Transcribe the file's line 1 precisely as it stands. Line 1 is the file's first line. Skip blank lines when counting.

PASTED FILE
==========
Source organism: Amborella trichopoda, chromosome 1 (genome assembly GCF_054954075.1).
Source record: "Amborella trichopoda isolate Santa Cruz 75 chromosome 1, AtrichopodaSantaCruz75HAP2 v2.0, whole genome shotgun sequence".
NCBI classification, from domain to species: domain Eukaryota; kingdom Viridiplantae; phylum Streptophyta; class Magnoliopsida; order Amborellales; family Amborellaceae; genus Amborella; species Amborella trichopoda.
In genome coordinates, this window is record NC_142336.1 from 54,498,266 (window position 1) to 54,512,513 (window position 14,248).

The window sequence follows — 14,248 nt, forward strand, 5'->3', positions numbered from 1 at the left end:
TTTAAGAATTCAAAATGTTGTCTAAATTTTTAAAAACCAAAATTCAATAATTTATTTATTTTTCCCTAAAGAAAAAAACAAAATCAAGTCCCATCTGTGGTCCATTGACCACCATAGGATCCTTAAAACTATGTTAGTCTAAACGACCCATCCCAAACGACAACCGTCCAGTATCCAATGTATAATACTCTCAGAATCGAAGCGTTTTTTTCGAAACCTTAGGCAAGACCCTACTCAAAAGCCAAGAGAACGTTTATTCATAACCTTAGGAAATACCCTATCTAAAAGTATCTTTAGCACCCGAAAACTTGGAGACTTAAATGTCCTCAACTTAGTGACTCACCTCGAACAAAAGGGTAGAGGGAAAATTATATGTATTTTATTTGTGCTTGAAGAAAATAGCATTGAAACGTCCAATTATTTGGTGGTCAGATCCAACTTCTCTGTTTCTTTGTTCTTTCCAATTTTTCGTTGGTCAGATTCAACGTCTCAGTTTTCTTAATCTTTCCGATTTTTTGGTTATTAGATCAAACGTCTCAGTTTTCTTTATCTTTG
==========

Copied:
Source organism: Amborella trichopoda, chromosome 1 (genome assembly GCF_054954075.1).